December 7, 2021, 9 pm EST
The deadline for this program has passed. The description below is for information purposes only.
- Amount: between $50,000 and $225,000
- Tenure: twelve consecutive months to be initiated as early as April 1, 2022, and no later than August 1, 2022
- Completed applications must be submitted through the ACLS online fellowship and grant administration system (ofa.acls.org) no later than 9 pm Eastern Standard Time, December 7, 2021.
- Notifications will be sent via email by March 31, 2022.
The American Council of Learned Societies is pleased to invite applications for ACLS Sustaining Public Engagement Grants, a responsive funding program made possible by a grant from the National Endowment for the Humanities as part of the Sustaining the Humanities through the American Rescue Plan (SHARP) initiative. These grants are designed to repair the damage done to publicly engaged humanities projects and programs by the social and economic disruption of the COVID-19 pandemic.
Publicly engaged humanists today play key roles in co-creating and circulating knowledge for the public good, but these programs face greater risk of closure or reductions in uncertain times. ACLS seeks proposals for grants that will support established publicly engaged humanities projects, initiatives, or programs in accredited US colleges and universities. With $3.5 million provided under the SHARP initiative, ACLS will conduct a rigorous and inclusive peer review process to select up to 40 projects or programs for grants that will redress programming setbacks and/or reductions in internal capacity and staffing support on the part of faculty, staff, students, and community partners due to pandemic conditions.
ACLS strongly encourages applications from across the diverse institutional landscape of US higher education, including Minority Serving Institutions (MSIs), regional public institutions, and community colleges. Applicants will be required to demonstrate how their programs engage with issues of urgent public interest in one or more of the program’s six key areas: racial equity; climate change; US-global relations; public health and pandemic recovery; strengthening democracy, and exploring America’s diverse history.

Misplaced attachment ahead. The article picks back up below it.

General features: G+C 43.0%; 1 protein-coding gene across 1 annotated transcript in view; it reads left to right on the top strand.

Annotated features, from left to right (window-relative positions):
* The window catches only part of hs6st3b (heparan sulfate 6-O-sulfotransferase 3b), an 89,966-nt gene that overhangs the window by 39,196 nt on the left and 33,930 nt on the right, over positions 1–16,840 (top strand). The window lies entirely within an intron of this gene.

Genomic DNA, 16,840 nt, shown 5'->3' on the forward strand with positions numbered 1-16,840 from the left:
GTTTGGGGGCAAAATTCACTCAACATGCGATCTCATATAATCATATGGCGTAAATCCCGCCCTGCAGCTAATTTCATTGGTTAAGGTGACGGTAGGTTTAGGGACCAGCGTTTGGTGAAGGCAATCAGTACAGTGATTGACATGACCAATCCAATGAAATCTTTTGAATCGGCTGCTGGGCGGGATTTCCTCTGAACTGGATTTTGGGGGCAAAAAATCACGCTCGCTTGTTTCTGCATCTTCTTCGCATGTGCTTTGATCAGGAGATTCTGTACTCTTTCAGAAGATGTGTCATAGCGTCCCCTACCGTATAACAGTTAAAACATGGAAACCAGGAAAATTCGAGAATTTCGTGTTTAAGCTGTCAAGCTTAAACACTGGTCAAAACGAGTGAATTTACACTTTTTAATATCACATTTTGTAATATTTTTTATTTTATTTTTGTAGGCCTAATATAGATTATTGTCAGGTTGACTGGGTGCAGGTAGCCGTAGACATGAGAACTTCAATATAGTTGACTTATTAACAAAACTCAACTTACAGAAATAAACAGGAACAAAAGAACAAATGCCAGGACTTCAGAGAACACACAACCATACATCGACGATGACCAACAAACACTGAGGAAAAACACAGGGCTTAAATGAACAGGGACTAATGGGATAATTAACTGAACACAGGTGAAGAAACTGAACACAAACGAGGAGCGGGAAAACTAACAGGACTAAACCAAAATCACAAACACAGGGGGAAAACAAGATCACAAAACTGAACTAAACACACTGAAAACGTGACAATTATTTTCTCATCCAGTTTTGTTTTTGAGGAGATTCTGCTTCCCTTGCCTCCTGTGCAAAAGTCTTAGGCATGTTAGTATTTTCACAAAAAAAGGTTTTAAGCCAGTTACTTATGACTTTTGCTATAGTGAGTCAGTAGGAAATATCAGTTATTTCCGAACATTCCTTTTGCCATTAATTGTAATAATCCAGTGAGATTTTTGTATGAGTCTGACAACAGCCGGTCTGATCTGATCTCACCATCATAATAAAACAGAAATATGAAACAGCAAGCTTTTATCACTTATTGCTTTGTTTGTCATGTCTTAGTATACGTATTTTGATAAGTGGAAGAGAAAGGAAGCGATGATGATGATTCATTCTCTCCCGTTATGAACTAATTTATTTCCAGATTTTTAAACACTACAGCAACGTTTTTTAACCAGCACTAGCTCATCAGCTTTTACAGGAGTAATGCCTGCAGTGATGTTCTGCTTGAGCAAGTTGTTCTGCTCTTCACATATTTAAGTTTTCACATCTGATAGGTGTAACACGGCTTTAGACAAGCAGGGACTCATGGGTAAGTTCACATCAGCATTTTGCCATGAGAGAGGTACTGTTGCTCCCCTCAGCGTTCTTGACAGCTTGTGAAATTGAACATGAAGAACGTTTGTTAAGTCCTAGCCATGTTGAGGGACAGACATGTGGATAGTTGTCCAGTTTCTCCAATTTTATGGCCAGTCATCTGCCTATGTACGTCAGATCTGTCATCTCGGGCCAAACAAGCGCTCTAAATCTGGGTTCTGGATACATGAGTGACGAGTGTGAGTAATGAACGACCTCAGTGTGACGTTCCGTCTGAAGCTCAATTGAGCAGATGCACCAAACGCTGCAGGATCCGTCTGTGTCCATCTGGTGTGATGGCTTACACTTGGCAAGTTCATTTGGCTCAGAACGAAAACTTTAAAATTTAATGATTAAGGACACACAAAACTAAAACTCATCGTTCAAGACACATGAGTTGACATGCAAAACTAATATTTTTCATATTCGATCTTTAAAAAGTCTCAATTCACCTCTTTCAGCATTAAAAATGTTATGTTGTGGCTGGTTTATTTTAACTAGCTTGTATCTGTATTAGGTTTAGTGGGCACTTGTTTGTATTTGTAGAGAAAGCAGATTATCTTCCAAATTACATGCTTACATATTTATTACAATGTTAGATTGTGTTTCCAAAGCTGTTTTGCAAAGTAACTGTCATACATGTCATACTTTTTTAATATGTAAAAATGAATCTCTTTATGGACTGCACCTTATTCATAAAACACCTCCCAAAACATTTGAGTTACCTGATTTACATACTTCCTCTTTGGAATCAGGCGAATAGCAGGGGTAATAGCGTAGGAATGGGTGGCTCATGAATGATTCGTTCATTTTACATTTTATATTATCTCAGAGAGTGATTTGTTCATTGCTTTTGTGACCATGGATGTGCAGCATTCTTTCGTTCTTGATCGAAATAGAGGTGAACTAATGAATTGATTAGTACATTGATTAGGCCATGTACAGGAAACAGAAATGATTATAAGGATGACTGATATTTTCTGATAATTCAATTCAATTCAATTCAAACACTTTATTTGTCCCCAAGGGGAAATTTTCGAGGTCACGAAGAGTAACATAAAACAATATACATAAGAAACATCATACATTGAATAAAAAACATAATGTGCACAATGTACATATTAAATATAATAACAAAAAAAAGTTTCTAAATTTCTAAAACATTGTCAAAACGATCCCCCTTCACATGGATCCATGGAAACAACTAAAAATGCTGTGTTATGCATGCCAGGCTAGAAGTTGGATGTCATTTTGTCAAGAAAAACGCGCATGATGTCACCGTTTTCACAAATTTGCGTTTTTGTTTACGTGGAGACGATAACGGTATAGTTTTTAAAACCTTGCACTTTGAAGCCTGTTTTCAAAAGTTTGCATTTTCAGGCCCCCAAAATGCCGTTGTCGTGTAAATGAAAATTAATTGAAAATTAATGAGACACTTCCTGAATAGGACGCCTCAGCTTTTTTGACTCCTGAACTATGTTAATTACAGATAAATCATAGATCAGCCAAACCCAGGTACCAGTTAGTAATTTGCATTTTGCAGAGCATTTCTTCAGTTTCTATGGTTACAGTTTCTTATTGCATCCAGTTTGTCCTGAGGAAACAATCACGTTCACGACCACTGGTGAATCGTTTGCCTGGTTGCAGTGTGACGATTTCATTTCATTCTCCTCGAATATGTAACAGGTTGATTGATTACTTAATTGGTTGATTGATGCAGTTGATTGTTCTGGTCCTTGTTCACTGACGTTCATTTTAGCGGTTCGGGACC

The grants will range between $50,000 and $225,000 for terms of 12 months. Award terms may commence as early as April 1, 2022, and no later than August 1, 2022. These grants are intended to provide timely support, and therefore applicants should propose an amount that reflects realistic public engagement activities and capacity building over the 12-month period of the award term. Matching funds and cost sharing are not required for the grant term, though additional consideration will be given to proposals that demonstrate thoughtful plans for longer-term sustainability.
ACLS understands that institutions with limited administrative capacity and/or experience with grant-seeking may face challenges in developing proposals for this competition. ACLS provides sample budgets and FAQ and will host webinars reviewing the application process, including one specifically geared toward institutions with limited records of receiving external grants for their programs. Questions may be submitted to [email protected].
The strongest proposals will demonstrate that their projects have:
- an established track record of successful public engagement on issues related to this program’s core thematic areas;
- sustained involvement by members of the campus community;
- the capacity to use grant funds to sustain staffing and programming that have been reduced due to the pandemic;
- prioritized programmatic work with extra-mural communities. While program capacity building (curricular development, salary support for students, staff, and faculty) can be key components of proposals, projects that do not support direct community engagement would be considered less relevant.